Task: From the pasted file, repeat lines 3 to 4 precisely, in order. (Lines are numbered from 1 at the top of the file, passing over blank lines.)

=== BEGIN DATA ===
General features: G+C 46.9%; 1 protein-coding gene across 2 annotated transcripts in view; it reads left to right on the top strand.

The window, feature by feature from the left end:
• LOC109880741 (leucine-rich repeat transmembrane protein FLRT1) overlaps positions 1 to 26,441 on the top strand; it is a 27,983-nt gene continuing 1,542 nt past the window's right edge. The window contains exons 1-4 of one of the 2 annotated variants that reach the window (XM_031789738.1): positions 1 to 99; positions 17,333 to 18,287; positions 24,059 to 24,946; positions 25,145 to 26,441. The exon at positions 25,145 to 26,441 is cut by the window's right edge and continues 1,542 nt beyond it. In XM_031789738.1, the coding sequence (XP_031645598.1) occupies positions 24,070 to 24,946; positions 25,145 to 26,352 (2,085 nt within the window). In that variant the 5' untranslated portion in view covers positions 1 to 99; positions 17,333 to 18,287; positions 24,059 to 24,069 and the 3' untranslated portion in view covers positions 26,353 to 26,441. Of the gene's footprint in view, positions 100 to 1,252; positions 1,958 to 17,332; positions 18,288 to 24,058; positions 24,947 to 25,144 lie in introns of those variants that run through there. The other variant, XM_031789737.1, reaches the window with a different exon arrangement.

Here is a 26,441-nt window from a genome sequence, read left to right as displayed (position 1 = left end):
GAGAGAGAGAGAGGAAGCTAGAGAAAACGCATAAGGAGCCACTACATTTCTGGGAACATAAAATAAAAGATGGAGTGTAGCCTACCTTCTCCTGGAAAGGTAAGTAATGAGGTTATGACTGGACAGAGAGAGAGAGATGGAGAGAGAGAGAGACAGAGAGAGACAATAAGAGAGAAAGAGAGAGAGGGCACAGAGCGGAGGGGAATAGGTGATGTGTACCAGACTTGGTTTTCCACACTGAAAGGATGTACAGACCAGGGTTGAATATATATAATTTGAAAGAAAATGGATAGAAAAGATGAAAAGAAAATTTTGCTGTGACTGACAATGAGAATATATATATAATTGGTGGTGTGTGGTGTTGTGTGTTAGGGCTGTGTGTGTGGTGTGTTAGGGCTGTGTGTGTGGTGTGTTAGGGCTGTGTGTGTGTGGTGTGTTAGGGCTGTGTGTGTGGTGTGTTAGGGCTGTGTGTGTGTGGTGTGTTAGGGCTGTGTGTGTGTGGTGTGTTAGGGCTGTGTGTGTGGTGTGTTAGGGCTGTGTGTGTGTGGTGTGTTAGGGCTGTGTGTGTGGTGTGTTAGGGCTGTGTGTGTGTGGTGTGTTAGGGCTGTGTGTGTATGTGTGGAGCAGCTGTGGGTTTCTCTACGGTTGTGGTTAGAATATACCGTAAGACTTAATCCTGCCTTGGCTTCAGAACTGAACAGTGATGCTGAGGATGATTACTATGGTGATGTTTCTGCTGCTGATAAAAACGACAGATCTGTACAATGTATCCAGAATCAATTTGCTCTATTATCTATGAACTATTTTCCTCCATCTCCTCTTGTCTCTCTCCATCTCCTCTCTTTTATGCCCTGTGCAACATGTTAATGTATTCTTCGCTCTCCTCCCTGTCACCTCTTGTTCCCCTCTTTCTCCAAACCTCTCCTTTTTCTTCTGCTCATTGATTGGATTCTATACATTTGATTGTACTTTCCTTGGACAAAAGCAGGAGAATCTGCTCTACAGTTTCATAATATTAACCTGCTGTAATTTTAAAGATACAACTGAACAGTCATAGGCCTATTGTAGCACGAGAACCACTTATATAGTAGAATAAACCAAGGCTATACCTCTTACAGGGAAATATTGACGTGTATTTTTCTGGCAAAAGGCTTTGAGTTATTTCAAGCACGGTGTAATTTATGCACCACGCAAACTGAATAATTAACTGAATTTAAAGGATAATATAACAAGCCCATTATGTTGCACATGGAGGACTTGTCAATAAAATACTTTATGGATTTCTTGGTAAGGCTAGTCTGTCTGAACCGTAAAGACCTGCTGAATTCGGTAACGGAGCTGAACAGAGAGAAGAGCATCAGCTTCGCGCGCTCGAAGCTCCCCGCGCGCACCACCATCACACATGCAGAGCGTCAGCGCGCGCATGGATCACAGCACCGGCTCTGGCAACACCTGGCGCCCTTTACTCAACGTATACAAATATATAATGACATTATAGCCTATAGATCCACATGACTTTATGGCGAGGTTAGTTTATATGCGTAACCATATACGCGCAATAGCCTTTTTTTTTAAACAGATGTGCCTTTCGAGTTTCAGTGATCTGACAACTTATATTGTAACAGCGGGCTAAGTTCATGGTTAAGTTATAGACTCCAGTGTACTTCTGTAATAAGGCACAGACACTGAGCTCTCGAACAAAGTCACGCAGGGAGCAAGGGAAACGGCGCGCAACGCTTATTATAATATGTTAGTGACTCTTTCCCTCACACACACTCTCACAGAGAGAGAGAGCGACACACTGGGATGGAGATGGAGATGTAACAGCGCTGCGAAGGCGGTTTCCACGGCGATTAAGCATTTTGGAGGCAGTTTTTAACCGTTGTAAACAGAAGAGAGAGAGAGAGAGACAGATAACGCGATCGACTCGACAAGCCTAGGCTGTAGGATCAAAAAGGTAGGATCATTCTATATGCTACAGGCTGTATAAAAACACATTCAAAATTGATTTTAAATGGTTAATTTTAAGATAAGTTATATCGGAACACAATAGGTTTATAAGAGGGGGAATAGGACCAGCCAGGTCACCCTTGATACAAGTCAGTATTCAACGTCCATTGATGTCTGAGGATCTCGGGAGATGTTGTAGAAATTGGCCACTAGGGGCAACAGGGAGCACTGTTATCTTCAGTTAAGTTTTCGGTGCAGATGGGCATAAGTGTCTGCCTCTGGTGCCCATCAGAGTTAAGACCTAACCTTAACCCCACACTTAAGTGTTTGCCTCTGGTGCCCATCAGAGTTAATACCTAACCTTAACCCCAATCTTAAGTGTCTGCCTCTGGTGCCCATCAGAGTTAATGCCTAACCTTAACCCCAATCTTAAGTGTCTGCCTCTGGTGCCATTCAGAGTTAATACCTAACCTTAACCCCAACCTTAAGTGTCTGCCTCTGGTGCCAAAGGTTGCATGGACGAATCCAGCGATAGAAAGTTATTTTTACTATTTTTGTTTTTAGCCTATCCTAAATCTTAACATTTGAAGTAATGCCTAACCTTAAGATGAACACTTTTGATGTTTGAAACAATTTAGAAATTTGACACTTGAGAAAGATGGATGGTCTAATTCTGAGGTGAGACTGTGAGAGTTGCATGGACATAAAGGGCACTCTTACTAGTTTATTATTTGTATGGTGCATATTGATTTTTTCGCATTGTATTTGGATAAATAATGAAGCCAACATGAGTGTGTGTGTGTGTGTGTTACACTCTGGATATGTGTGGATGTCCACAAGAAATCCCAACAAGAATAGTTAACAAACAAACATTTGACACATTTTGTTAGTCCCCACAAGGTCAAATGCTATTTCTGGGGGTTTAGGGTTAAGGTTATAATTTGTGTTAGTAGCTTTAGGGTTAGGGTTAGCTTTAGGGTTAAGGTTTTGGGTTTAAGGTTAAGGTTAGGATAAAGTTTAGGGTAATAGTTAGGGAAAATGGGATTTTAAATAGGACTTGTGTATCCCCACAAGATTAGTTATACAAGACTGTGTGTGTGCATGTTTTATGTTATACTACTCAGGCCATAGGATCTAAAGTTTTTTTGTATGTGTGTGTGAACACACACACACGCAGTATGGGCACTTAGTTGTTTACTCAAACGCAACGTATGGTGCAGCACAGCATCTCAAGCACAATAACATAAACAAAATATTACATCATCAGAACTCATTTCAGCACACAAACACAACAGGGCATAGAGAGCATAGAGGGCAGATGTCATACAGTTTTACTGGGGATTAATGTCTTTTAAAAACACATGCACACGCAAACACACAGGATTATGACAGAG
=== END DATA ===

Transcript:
• LOC109880741 (leucine-rich repeat transmembrane protein FLRT1) overlaps positions 1 to 26,441 on the top strand; it is a 27,983-nt gene continuing 1,542 nt past the window's right edge. The window contains exons 1-4 of one of the 2 annotated variants that reach the window (XM_031789738.1): positions 1 to 99; positions 17,333 to 18,287; positions 24,059 to 24,946; positions 25,145 to 26,441. The exon at positions 25,145 to 26,441 is cut by the window's right edge and continues 1,542 nt beyond it. In XM_031789738.1, the coding sequence (XP_031645598.1) occupies positions 24,070 to 24,946; positions 25,145 to 26,352 (2,085 nt within the window). In that variant the 5' untranslated portion in view covers positions 1 to 99; positions 17,333 to 18,287; positions 24,059 to 24,069 and the 3' untranslated portion in view covers positions 26,353 to 26,441. Of the gene's footprint in view, positions 100 to 1,252; positions 1,958 to 17,332; positions 18,288 to 24,058; positions 24,947 to 25,144 lie in introns of those variants that run through there. The other variant, XM_031789737.1, reaches the window with a different exon arrangement.

Here is a 26,441-nt window from a genome sequence, read left to right as displayed (position 1 = left end):